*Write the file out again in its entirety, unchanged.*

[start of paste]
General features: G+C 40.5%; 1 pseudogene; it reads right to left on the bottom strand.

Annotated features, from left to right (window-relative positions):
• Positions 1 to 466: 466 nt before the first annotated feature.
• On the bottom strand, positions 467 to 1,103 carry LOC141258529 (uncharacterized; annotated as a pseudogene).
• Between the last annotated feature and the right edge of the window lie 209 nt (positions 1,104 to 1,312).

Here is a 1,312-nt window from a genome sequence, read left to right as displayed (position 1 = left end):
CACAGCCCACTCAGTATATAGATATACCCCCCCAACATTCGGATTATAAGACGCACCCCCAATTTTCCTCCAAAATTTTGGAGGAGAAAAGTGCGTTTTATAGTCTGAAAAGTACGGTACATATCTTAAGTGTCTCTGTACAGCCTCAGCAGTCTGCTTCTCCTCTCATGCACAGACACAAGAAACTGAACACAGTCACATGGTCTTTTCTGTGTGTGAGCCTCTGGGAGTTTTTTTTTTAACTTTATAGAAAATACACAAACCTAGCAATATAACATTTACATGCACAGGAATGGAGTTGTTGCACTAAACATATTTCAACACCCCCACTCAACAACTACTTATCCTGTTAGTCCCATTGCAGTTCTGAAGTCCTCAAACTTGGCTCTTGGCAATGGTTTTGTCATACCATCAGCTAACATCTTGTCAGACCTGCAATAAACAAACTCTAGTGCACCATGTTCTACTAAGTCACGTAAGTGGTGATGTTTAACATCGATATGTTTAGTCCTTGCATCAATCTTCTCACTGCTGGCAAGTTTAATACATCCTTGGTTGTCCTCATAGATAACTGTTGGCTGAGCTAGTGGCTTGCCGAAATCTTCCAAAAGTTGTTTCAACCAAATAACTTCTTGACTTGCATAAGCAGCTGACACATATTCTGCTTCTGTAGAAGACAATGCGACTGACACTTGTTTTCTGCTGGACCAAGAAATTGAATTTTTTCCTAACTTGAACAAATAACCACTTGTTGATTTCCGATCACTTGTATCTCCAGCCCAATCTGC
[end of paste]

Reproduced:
General features: G+C 40.5%; 1 pseudogene; it reads right to left on the bottom strand.

Annotated features, from left to right (window-relative positions):
• Positions 1 to 466: 466 nt before the first annotated feature.
• On the bottom strand, positions 467 to 1,103 carry LOC141258529 (uncharacterized; annotated as a pseudogene).
• Between the last annotated feature and the right edge of the window lie 209 nt (positions 1,104 to 1,312).

Here is a 1,312-nt window from a genome sequence, read left to right as displayed (position 1 = left end):
CACAGCCCACTCAGTATATAGATATACCCCCCCAACATTCGGATTATAAGACGCACCCCCAATTTTCCTCCAAAATTTTGGAGGAGAAAAGTGCGTTTTATAGTCTGAAAAGTACGGTACATATCTTAAGTGTCTCTGTACAGCCTCAGCAGTCTGCTTCTCCTCTCATGCACAGACACAAGAAACTGAACACAGTCACATGGTCTTTTCTGTGTGTGAGCCTCTGGGAGTTTTTTTTTTAACTTTATAGAAAATACACAAACCTAGCAATATAACATTTACATGCACAGGAATGGAGTTGTTGCACTAAACATATTTCAACACCCCCACTCAACAACTACTTATCCTGTTAGTCCCATTGCAGTTCTGAAGTCCTCAAACTTGGCTCTTGGCAATGGTTTTGTCATACCATCAGCTAACATCTTGTCAGACCTGCAATAAACAAACTCTAGTGCACCATGTTCTACTAAGTCACGTAAGTGGTGATGTTTAACATCGATATGTTTAGTCCTTGCATCAATCTTCTCACTGCTGGCAAGTTTAATACATCCTTGGTTGTCCTCATAGATAACTGTTGGCTGAGCTAGTGGCTTGCCGAAATCTTCCAAAAGTTGTTTCAACCAAATAACTTCTTGACTTGCATAAGCAGCTGACACATATTCTGCTTCTGTAGAAGACAATGCGACTGACACTTGTTTTCTGCTGGACCAAGAAATTGAATTTTTTCCTAACTTGAACAAATAACCACTTGTTGATTTCCGATCACTTGTATCTCCAGCCCAATCTGC